One sunny afternoon last year, whilst we were staying in the 1st, we decided to have a saunter over to Vieux Lyon. I’d heard that it’s rambling, narrow cobbled streets were something magnificent and that it had a huge number of quaint restaurants tucked into tiny buildings. It was true! It’s a lovely area, many restaurants are open on a Sunday (very unusual here!!) and there’s plenty to see and do. Even if you just pop over for a walk around the streets, you’ll not be disappointed.
A small selection of these photos come from my camera but the majority from my phone. I have never felt entirely comfortable walking around Lyon with my camera, I often get frequent stares and the French people will point, so it is easier to use my phone.
Le quartier de Vieux Lyon, or ‘Old Lyon’ as it is known in English, is situated in Lyon’s 5th arrondissement and is one of France’s most extensive Renaissance neighbourhoods. It comprises four specific areas; Saint Jean, Saint Paul, Saint Georges and then the hill of Fourviere – all home to Christian-Catholic establishments! If you’re not interested in religion, don’t worry neither are we, however they make for a spectacular view and you can’t help be astounded by the scale of the architecture and craftsmanship of work.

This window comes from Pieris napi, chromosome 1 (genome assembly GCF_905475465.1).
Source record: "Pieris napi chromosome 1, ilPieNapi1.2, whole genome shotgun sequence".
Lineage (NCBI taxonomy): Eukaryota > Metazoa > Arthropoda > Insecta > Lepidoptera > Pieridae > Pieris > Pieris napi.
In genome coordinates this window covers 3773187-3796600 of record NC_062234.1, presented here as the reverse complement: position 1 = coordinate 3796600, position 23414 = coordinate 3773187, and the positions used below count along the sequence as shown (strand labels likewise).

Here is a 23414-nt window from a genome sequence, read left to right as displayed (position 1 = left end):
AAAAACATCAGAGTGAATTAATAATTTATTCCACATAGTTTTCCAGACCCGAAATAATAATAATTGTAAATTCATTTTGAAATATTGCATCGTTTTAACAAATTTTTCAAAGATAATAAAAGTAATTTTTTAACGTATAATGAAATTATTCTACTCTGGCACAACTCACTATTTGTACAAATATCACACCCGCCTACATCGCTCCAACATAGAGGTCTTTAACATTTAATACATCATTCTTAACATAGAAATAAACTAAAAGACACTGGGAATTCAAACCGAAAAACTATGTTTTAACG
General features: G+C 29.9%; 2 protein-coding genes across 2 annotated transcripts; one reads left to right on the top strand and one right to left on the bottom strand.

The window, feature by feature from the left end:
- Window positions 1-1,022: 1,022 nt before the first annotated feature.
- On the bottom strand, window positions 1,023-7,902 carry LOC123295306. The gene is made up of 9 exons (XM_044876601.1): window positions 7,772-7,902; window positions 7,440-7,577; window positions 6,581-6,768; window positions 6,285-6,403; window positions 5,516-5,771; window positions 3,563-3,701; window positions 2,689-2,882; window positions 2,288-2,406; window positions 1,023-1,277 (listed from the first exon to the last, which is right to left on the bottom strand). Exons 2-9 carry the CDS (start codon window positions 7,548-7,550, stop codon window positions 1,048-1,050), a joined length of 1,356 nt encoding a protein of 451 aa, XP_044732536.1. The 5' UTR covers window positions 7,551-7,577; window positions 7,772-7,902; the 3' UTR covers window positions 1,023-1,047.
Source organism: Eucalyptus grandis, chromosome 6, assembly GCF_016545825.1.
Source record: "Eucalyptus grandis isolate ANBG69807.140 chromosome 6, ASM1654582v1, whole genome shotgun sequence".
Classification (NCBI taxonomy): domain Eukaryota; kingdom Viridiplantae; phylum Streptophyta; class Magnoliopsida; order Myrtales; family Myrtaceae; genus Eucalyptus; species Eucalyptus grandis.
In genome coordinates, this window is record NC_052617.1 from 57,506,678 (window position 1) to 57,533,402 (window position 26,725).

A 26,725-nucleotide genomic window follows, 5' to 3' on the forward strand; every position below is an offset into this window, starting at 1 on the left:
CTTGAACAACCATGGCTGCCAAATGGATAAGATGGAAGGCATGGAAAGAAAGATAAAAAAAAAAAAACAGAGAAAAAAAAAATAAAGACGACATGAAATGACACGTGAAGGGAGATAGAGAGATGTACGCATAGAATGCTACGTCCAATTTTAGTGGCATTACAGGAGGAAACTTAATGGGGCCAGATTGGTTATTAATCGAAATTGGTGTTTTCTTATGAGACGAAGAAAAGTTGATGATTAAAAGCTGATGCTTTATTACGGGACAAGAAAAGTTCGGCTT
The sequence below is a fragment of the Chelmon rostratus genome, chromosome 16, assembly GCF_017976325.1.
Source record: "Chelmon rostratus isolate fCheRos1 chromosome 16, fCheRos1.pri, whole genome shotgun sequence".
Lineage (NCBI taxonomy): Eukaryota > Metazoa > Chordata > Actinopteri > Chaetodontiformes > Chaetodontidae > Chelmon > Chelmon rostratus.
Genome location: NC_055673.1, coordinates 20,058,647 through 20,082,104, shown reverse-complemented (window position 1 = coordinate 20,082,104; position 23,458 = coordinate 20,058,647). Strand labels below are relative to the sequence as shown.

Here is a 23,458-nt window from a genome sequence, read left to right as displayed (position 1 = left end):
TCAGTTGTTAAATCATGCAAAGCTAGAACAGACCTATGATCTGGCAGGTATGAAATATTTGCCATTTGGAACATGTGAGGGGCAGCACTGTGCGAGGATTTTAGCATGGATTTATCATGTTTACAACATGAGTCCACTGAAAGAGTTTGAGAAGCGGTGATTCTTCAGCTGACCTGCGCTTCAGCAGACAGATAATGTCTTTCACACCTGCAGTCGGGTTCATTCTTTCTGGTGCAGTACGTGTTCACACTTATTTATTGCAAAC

Catholicism in particular does not sit comfortably with me. I find the wealth of the Catholic Church to be wholly hypocritical and quite grotesque and when you look around the Basilica of Fourviere, you will see a huge amount of gold. It makes me feel really uneasy that given the world’s problems around inequality, the Catholic Church seems to laud its wealth. It just doesn’t sit well with me, but this is the last I’ll say about it.